The future we saw in sci-fi cinema has already entered reality with artificial intelligence. From Alan Turing training machines to decode the Enigma during World War 2 to AI producing music in virtual realities, artificial intelligence has come a long way. Machine learning has given computers the ability to learn without being explicitly programmed. It seems quite magical to the common eye, but really it’s just mathematics.
Galileo Galilei said “Mathematics is the language with which God has written the universe.” Music is more than just a collection of notes which create harmony. It is about rhythm and melody, and the changing of notes in relation to time. Interestingly, arithmetic and geometric patterns can be found in music and its compositions if examined closely. Mathematics can be seen in music through Fibonacci Music.
Mathematics and Music: Fibonacci Music
The Fibonacci Sequence is a mathematical theory which constructs an infinite series of integers. It begins with 0, followed by 1 and each successive term is constructed by adding the two previous terms. The calculation will be made as 0+1=1, 1+1=2, 2+1=3, 3+2=5, and so on. Thus, the sequence would look like 0, 1, 1, 2, 3, 5, 8, 13, 21, 34, 55, 89, 144, 233, 377, 610, 987, 1597, 2584 and so on.
The figure to the left implies that dividing a line into segments according to the Fibonacci ratio, implies that the ratio of the length of a to a+b is the same as the ratio of the length of b to a. These ratios converge to a constant limit which is called the golden ratio. The golden ratio is an irrational number which is defined as ψ = 1.61803398…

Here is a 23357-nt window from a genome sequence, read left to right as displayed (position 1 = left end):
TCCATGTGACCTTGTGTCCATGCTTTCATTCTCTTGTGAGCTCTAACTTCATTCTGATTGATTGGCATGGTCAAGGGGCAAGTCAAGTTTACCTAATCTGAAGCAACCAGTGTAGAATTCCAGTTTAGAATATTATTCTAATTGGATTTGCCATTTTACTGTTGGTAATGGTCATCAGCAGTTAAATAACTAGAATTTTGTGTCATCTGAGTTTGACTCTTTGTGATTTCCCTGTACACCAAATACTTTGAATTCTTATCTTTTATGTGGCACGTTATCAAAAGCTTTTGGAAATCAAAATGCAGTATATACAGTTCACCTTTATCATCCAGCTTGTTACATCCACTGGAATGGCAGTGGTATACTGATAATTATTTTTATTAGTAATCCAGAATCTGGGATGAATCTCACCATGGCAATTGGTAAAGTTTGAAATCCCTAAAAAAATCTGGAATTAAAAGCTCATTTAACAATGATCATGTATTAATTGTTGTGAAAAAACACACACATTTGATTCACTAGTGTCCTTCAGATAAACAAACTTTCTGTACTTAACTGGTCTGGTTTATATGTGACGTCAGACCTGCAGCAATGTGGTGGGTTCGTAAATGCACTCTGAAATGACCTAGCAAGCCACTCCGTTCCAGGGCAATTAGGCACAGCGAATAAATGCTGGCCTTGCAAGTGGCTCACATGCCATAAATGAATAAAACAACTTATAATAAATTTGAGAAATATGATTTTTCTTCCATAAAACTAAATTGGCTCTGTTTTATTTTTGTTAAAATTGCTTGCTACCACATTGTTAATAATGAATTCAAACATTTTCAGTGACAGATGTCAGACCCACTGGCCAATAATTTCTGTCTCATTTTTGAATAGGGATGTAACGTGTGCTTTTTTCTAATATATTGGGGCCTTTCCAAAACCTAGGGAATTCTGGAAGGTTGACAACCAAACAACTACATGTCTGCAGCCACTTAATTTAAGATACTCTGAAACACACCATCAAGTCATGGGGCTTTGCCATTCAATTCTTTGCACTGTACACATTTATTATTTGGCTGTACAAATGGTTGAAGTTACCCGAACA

The golden ratio is meant to make objects aesthetically pleasing. It is found in nature abundantly, from sunflower seeds to snail shells. In music, the golden section is often used to generate rhythmic change or to develop a melody line, and is found in the musical timing of compositions. The climax of a song, for example, is often found at the point of the golden ratio (approximately 61.8% of the way through a composition). Deliberate application of the golden ratio can be seen in the musical genius Mozart’s work too. There's a note of mathematical equations in the margins of some of his compositions like Fantasia and Fugue. Debussy, Stockhausen, Bartók, Stravinsky, Manzoni, Ligeti, are also some of the best known names in the music industry, who have voluntarily chosen the use of these magical proportions.
Figure 2: The Fibonacci Spiral
Can artificial intelligence use the application of mathematics to produce music?
Historically, yes. The first computer generated music was played in 1951 on a gigantic contraption built by the British computer scientist Alan Turing. However, the audio produced was distorted and the frequency dispersion was inaccurate. But after tweaking the it’s speed, compensating for a “wobble” in the recording and filtering out extraneous noise, the beautiful sound produced by the computer opened many gates of potential AI music.
Taryn Southern is one of the first modern day pioneers producing music through artificial intelligence. She produced ‘I AM AI’, a 2018 album featuring eight tracks produced entirely by AI. Digital avatar Miquela Sousa, better known as Lil Miquela, is a computer generated teenager Instagram model and influencer. The co-founder of Brud Technologies: Trevor McFedries, turned Miquela into a virtual popstar, and released her first AI generated single ‘Not Mine’ in 2017. Since then she’s released more than 10 non-album singles over the course of four years.